Dear Beginner Investor,
I hope that I am following all of your questions, but I think it is best to answer your question by explaining how analysts determine their target stock price. Forget publically traded companies for a second, and consider that you were going to buy a local private company. To determine how much you're willing to pay for that company, you are going to look at top line (gross sales) and bottom line (net profit) growth. Then you will take that expected earnings and multiply it by some factor. If the company is growing really quickly then the top line probably looks great, but the net profit may look a little slim. You want in though, because you believe in the potential and you see how quickly they are growing. As such, you are willing to pay 30 times the net profit. Now you've invested in a growth stock. If the company is not growing really quickly, but they have strong cash flow, and they're willing to pay you a nice dividend check then maybe you're willing to pay 10 times the net profit. Now you've invested in a value stock. The 30 times and 10 times profit is made up in this example, but publically traded stocks have other companies like them so you look and see what multiple other investors are willing to pay for their companies when looking at yours.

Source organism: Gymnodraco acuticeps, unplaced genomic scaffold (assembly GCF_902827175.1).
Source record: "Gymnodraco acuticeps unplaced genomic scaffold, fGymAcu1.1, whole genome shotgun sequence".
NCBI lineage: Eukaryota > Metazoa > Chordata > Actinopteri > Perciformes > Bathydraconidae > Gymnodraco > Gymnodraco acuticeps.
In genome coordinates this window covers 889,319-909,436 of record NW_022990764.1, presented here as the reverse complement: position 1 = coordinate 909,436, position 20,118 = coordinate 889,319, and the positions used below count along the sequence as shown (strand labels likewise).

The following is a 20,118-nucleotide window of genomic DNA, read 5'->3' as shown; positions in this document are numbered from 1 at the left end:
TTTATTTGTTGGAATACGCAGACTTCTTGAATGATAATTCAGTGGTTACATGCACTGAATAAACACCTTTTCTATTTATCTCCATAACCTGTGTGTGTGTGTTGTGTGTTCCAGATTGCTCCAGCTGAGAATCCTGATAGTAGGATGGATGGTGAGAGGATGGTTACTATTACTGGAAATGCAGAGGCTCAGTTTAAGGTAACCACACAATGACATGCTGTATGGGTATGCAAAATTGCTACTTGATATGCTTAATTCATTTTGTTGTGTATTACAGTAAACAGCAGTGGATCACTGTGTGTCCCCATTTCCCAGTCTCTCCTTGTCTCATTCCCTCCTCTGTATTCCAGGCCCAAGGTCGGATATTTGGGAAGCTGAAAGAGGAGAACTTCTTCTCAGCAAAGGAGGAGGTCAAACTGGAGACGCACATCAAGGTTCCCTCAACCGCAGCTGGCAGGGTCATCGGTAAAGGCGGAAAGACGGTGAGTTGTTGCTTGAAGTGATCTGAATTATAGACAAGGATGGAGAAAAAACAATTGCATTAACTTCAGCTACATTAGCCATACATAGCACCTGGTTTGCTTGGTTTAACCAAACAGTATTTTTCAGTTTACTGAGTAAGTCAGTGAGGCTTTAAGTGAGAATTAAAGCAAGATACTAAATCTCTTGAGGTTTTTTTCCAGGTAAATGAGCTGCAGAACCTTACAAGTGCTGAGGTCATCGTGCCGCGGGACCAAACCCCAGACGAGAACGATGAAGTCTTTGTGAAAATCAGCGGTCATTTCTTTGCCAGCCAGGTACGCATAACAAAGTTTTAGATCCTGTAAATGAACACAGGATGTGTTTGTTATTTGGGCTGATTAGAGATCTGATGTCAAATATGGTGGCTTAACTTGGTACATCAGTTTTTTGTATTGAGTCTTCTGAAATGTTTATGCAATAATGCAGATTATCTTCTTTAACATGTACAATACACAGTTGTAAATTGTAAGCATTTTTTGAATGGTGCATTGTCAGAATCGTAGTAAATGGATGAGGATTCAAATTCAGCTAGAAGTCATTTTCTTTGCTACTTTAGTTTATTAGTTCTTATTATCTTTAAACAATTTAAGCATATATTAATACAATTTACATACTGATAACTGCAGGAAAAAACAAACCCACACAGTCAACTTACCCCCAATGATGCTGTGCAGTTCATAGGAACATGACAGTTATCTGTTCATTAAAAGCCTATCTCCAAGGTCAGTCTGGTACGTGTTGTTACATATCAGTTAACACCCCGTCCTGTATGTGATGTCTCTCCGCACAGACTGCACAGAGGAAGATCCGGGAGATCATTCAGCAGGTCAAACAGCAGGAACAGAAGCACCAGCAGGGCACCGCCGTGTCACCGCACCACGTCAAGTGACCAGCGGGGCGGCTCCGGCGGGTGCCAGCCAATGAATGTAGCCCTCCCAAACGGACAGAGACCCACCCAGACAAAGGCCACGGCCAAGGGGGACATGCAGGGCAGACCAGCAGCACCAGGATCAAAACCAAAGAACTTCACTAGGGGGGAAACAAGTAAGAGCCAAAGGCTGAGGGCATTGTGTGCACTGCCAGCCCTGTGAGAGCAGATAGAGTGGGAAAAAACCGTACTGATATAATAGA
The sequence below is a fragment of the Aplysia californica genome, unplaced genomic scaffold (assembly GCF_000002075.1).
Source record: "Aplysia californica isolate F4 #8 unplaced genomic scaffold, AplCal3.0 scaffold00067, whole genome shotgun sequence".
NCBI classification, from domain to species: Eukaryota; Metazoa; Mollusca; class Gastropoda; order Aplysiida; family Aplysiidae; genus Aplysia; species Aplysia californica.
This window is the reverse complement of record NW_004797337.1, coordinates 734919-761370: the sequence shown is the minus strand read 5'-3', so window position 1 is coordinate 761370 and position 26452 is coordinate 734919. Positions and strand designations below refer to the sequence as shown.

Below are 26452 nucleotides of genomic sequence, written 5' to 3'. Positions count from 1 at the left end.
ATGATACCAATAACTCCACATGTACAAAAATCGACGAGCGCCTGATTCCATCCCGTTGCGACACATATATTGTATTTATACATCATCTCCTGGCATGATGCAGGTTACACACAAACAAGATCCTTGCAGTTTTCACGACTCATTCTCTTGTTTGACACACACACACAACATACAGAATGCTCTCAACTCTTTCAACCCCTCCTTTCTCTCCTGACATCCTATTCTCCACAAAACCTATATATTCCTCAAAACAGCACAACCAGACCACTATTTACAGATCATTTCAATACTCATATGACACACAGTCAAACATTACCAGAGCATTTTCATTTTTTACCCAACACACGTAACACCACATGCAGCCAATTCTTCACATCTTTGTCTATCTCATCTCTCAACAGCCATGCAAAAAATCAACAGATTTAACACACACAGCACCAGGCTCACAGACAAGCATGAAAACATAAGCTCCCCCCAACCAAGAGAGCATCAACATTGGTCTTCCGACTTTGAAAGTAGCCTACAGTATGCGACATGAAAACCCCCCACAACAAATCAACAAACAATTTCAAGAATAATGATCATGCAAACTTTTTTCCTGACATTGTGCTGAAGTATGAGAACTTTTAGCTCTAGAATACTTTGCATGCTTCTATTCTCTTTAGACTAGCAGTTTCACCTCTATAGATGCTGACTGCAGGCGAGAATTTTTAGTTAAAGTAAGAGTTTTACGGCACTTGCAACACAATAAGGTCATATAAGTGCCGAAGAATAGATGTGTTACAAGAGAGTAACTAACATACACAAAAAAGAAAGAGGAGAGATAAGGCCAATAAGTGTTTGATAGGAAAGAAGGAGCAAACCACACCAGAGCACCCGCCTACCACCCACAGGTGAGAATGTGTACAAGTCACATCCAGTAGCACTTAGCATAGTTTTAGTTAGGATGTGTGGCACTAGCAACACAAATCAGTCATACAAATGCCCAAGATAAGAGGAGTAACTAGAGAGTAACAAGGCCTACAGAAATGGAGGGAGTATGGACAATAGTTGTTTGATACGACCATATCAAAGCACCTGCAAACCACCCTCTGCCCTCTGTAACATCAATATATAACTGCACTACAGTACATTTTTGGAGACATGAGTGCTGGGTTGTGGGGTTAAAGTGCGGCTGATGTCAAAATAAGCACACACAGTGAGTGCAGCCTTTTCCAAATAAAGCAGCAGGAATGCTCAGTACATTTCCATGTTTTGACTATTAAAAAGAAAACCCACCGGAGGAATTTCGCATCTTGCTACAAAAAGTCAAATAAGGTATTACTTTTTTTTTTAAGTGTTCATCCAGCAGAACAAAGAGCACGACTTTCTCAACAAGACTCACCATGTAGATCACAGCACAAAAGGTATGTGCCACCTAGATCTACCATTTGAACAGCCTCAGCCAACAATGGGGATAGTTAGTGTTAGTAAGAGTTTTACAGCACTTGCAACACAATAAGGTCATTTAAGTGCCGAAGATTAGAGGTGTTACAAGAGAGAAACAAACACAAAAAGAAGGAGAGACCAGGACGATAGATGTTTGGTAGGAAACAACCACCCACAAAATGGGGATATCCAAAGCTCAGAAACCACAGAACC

Analysts will look at a company's prior compounded annual growth rate to see how successful they have been in increasing revenue. Then they will look at the big picture and see what might influence this market. Is there a new competitor? Is there an expectation that the widgets they are making are going to cost more because of a global shortage of material and that will squeeze their profits?